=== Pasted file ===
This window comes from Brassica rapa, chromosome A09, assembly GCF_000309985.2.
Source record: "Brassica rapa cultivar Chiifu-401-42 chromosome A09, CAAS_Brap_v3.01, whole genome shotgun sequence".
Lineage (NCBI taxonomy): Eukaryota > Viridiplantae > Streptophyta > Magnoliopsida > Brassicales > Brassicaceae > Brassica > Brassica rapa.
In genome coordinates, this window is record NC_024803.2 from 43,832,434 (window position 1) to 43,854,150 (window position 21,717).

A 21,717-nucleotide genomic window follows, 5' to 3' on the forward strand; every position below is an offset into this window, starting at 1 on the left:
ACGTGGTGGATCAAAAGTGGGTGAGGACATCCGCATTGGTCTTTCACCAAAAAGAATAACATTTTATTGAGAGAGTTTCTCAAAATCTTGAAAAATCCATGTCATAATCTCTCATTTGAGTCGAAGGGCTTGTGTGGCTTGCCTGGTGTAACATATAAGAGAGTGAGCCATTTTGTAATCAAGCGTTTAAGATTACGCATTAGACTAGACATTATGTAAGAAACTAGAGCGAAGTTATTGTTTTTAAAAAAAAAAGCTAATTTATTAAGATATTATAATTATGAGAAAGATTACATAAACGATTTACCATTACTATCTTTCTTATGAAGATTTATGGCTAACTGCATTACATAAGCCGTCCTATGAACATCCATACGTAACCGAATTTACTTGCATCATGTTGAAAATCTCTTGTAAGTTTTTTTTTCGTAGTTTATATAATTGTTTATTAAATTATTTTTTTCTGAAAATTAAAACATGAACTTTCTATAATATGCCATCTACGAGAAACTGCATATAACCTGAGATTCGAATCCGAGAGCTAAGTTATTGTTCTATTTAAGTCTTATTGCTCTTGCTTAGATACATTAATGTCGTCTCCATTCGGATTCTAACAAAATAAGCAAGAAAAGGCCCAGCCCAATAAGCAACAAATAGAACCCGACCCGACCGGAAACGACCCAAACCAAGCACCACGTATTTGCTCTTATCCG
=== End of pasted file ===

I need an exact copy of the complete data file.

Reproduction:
This window comes from Brassica rapa, chromosome A09, assembly GCF_000309985.2.
Source record: "Brassica rapa cultivar Chiifu-401-42 chromosome A09, CAAS_Brap_v3.01, whole genome shotgun sequence".
Lineage (NCBI taxonomy): Eukaryota > Viridiplantae > Streptophyta > Magnoliopsida > Brassicales > Brassicaceae > Brassica > Brassica rapa.
In genome coordinates, this window is record NC_024803.2 from 43,832,434 (window position 1) to 43,854,150 (window position 21,717).

A 21,717-nucleotide genomic window follows, 5' to 3' on the forward strand; every position below is an offset into this window, starting at 1 on the left:
ACGTGGTGGATCAAAAGTGGGTGAGGACATCCGCATTGGTCTTTCACCAAAAAGAATAACATTTTATTGAGAGAGTTTCTCAAAATCTTGAAAAATCCATGTCATAATCTCTCATTTGAGTCGAAGGGCTTGTGTGGCTTGCCTGGTGTAACATATAAGAGAGTGAGCCATTTTGTAATCAAGCGTTTAAGATTACGCATTAGACTAGACATTATGTAAGAAACTAGAGCGAAGTTATTGTTTTTAAAAAAAAAAGCTAATTTATTAAGATATTATAATTATGAGAAAGATTACATAAACGATTTACCATTACTATCTTTCTTATGAAGATTTATGGCTAACTGCATTACATAAGCCGTCCTATGAACATCCATACGTAACCGAATTTACTTGCATCATGTTGAAAATCTCTTGTAAGTTTTTTTTTCGTAGTTTATATAATTGTTTATTAAATTATTTTTTTCTGAAAATTAAAACATGAACTTTCTATAATATGCCATCTACGAGAAACTGCATATAACCTGAGATTCGAATCCGAGAGCTAAGTTATTGTTCTATTTAAGTCTTATTGCTCTTGCTTAGATACATTAATGTCGTCTCCATTCGGATTCTAACAAAATAAGCAAGAAAAGGCCCAGCCCAATAAGCAACAAATAGAACCCGACCCGACCGGAAACGACCCAAACCAAGCACCACGTATTTGCTCTTATCCG